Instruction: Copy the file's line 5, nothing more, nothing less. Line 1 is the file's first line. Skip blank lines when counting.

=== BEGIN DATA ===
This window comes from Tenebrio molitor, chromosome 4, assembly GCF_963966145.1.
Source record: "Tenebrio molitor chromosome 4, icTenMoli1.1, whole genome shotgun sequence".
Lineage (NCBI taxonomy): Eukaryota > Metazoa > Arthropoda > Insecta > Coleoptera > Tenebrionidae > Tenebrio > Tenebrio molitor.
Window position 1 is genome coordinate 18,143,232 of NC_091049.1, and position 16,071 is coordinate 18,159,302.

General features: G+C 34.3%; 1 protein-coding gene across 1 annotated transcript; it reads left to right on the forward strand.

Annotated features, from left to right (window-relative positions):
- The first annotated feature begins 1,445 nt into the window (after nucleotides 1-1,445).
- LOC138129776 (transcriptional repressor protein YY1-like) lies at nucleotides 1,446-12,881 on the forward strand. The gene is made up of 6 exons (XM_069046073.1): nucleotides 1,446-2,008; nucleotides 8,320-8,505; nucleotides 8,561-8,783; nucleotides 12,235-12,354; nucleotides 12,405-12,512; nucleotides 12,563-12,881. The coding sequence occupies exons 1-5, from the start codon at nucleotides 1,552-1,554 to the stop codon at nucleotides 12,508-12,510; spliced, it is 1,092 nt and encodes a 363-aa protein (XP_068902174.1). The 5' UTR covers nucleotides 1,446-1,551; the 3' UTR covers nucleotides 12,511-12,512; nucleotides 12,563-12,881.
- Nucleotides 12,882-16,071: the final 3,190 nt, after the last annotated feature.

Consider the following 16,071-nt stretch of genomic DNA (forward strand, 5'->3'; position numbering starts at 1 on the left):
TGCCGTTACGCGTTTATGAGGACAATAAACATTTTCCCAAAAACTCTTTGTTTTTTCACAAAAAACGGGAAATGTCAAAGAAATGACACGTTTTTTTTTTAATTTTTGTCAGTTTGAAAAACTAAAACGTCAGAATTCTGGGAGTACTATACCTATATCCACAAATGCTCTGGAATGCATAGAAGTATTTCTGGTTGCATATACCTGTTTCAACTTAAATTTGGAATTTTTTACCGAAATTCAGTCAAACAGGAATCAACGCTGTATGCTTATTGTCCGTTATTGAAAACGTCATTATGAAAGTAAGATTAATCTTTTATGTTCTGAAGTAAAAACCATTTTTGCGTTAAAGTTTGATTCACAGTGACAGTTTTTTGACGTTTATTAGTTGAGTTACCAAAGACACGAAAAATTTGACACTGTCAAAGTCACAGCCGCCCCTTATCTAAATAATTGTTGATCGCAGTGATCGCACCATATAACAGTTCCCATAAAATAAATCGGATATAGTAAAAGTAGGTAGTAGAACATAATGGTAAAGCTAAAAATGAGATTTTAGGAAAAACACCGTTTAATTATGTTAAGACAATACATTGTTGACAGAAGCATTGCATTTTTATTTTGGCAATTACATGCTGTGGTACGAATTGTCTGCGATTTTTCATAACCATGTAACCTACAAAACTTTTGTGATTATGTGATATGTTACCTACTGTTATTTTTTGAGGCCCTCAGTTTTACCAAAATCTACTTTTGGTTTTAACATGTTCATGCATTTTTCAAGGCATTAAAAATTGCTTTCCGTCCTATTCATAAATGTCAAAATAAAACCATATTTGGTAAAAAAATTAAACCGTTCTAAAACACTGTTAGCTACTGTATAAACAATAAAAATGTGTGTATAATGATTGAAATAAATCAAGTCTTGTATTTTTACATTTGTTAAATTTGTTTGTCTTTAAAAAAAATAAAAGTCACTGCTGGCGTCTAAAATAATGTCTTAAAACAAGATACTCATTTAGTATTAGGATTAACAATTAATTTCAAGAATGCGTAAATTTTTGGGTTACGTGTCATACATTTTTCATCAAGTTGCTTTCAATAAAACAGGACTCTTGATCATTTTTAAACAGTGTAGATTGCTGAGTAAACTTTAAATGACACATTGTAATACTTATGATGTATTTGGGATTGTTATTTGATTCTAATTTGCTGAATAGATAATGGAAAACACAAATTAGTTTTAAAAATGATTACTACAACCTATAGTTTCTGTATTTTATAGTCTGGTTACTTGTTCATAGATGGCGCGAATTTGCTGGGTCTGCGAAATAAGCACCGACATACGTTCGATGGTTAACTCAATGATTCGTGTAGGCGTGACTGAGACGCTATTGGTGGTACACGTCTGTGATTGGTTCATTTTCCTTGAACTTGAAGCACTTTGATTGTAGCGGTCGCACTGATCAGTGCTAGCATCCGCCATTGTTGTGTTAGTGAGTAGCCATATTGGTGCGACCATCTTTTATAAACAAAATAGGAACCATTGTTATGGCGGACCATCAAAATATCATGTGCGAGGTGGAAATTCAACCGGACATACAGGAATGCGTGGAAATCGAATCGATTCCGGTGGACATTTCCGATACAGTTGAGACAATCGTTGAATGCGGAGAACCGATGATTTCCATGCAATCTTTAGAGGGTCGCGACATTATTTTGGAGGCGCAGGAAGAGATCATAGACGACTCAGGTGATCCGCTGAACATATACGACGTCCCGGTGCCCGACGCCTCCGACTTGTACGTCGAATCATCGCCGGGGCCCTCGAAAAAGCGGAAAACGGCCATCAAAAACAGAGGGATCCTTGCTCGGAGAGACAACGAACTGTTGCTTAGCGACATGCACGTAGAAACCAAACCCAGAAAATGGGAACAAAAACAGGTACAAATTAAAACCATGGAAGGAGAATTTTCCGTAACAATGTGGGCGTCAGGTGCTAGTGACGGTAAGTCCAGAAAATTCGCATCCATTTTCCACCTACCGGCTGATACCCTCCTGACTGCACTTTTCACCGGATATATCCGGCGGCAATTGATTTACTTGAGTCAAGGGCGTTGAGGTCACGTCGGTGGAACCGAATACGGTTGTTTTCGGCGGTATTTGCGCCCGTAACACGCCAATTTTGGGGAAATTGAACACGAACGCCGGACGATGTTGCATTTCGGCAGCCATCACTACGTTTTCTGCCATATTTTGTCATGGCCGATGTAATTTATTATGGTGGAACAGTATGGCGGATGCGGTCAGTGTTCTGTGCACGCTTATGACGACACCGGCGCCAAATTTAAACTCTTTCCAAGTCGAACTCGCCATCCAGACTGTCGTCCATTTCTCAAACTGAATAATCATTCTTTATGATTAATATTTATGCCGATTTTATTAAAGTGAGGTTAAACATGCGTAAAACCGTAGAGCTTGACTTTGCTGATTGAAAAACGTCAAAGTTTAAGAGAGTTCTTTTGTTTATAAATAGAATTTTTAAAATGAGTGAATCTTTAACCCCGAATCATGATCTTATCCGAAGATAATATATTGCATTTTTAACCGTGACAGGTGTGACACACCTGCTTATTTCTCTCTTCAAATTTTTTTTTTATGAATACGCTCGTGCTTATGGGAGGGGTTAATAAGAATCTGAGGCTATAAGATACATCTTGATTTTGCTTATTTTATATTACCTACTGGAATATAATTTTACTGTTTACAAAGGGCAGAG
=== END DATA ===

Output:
General features: G+C 34.3%; 1 protein-coding gene across 1 annotated transcript; it reads left to right on the forward strand.